Alaska Statute 18.80.220 prohibits discrimination against disabled employees. 8 The Alaska Human Rights Act (AHRA), which includes AS 18.80.220, does not explicitly state that employers have a duty to provide reasonable accommodation to disabled employees. But the AHRA does not define the term "discriminate." Does a failure to provide reasonable accommodation to a disabled employee amount to "discriminat[ion] against a person in compensation or in a term, condition, or privilege of employment"?
Moody argues that employers owe a duty under the AHRA, just as they do under federal law, to reasonably accommodate disabled employees. She claims that a disability discrimination claim differs from a dissimilar treatment claim and that "[t]he failure to treat individuals with disabilities differently from similarly situated employees without disabilities is a violation of the duty to make reasonable accommodation." Moody implicitly claims that she therefore has a claim under the AHRA because her employer did not reasonably accommodate her disability.
Before determining whether DNR reasonably accommodated Moody's disability, we must first decide the threshold question implicated by...
To continue readingRequest your trial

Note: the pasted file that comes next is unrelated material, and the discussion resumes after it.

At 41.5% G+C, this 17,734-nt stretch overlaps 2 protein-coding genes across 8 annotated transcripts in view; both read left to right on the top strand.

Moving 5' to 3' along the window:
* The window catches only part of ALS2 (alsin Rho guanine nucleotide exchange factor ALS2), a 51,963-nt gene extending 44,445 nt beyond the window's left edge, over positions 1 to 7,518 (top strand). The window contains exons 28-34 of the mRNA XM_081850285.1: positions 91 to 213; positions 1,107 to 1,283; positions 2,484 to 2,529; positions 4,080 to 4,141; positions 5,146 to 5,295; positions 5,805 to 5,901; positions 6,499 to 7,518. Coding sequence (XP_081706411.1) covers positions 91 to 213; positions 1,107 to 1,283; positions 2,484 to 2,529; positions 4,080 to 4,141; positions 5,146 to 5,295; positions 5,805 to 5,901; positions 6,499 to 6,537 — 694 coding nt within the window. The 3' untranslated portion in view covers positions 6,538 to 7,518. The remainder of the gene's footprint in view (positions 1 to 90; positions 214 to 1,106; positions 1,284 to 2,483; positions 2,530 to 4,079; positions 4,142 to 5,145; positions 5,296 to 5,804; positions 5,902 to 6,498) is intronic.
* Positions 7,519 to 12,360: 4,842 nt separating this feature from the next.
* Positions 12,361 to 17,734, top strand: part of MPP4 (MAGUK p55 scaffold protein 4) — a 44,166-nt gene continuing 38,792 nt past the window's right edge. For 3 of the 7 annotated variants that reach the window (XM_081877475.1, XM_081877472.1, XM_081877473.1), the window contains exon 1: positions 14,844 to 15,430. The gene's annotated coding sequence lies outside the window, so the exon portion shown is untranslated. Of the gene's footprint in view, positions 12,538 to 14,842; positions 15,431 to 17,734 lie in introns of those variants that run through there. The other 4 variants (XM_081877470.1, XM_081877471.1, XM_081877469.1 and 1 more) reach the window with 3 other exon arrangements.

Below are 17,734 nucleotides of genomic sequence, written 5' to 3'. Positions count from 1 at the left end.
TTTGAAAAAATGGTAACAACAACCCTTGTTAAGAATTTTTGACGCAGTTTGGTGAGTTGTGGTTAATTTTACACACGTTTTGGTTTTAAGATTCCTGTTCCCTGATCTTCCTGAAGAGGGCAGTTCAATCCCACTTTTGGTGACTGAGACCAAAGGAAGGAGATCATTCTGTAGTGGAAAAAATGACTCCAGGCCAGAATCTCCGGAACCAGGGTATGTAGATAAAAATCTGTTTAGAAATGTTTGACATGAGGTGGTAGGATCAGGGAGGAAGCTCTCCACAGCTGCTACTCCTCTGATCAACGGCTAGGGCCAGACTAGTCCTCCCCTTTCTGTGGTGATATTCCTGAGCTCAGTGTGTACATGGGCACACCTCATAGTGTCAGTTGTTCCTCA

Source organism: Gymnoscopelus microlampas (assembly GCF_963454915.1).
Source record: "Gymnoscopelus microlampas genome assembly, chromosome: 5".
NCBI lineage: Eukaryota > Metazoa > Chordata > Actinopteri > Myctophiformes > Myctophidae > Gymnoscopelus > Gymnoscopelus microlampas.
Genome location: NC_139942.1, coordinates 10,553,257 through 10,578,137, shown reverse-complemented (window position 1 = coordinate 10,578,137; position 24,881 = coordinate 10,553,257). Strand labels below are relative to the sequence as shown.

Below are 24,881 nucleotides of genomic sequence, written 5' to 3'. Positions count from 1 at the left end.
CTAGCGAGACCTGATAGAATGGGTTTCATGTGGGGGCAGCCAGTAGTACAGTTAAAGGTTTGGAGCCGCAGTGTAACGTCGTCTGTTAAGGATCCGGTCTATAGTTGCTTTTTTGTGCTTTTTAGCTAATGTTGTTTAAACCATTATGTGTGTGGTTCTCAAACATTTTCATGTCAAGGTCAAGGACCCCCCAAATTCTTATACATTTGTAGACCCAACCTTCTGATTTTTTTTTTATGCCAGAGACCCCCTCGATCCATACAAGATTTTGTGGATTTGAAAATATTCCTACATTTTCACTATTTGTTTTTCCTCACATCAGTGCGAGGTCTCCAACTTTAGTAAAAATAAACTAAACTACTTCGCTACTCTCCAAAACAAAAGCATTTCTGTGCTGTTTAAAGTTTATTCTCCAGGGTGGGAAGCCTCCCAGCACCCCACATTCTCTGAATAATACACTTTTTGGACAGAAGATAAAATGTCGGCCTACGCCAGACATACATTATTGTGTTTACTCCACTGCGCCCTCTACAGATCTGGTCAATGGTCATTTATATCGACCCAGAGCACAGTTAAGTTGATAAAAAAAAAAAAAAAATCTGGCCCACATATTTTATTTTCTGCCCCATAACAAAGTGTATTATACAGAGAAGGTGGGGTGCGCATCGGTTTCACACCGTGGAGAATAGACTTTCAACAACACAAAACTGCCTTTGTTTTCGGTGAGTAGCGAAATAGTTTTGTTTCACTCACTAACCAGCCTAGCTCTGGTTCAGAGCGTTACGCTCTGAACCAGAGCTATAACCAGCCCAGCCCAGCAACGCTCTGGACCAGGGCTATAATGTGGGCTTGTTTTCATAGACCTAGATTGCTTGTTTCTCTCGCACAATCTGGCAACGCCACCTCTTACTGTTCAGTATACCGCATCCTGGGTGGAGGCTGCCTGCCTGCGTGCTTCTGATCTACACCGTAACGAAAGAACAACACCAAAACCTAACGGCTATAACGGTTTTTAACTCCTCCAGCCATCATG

Curry v. Allan S. Goodman, Inc.
...regard to their own antidiscrimination regimes. Some states have done so by judicial gloss. See, e.g., Moody-Herrera v. State, Dept. of Natural Resources, 967 P.2d 79, 87 (Alaska 1998) (engaging in exhaustive analysis of statutory text, legislative history, administrative guidance, and rule......
West v. Alaska Airlines, Inc.
...or mental disability. 119. See Smith v. Anchorage Sch. Dist., 240 P.3d 834, 843 (Alaska 2010) (quoting Moody-Herrera v. State, Dep't of Nat. Res., 967 P.2d 79, 88 (Alaska 1998)). 120. Docket 8 at 27-29; see Schurke, 898 F.3d at 921. 121. Saridakis v. United Airlines, 166 F.3d 1272, 1274 (9t......
All Am. Oilfield, LLC v. Cook Inlet Energy LLC (In re Cook Inlet Energy LLC)
...Inc., 327 P.3d 204, 206 (Alaska 2014)(citing Grimm v. Wagoner, 77 P.3d 423, 427 (Alaska 2003)). 51. Moody-Herrera v. State, Dep't of Nat. Res., 967 P.2d 79, 84 (Alaska 1998). 52. Chugach Elec. Ass'n, Inc. v. Regulatory Comm'n of Alaska, 49 P.3d 246, 253 n.20 (Alaska 2002) (citing Anchorage ......